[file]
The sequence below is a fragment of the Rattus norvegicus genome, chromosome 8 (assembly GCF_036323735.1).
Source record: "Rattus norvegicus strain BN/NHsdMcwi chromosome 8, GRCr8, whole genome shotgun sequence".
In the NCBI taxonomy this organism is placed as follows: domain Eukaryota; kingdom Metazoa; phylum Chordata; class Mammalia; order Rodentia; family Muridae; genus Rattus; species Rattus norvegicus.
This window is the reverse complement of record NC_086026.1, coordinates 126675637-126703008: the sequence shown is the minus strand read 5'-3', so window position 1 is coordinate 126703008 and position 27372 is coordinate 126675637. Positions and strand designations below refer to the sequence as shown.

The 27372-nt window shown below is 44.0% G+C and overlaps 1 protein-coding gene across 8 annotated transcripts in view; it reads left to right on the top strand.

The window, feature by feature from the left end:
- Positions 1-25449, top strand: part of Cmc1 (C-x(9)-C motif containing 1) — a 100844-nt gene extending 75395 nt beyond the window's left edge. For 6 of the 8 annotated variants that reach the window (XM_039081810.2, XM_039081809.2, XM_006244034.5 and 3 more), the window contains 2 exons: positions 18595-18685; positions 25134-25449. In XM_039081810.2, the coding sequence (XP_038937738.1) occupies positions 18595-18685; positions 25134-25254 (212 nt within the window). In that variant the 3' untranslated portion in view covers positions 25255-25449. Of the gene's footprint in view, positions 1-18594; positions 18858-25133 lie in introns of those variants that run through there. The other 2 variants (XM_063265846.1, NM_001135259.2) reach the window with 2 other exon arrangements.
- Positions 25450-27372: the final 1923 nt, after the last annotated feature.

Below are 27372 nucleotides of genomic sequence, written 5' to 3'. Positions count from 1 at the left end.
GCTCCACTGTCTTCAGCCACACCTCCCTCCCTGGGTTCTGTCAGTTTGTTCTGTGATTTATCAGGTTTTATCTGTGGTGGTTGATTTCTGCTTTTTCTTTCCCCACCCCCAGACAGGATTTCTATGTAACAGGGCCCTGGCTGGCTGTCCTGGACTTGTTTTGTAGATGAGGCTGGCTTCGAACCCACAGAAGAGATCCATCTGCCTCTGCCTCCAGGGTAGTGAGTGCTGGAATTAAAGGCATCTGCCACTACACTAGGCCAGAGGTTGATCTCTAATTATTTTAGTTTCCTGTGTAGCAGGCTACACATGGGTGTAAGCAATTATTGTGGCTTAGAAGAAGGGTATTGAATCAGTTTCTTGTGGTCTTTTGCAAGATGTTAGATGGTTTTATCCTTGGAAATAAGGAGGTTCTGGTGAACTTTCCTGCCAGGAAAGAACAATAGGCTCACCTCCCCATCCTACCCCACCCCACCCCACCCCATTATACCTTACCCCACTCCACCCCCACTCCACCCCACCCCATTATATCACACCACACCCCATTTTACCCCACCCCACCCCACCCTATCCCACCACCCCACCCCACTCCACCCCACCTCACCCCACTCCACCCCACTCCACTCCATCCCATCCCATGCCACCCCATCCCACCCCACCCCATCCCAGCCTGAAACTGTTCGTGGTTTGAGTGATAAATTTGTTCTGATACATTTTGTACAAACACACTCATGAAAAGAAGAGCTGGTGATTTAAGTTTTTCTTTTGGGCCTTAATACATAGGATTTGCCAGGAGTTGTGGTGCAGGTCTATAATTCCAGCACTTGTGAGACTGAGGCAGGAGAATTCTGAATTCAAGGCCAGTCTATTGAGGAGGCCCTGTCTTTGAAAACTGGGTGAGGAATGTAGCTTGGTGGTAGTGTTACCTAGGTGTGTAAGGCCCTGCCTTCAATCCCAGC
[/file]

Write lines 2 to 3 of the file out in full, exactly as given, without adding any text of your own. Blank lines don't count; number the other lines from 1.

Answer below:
Source record: "Rattus norvegicus strain BN/NHsdMcwi chromosome 8, GRCr8, whole genome shotgun sequence".
In the NCBI taxonomy this organism is placed as follows: domain Eukaryota; kingdom Metazoa; phylum Chordata; class Mammalia; order Rodentia; family Muridae; genus Rattus; species Rattus norvegicus.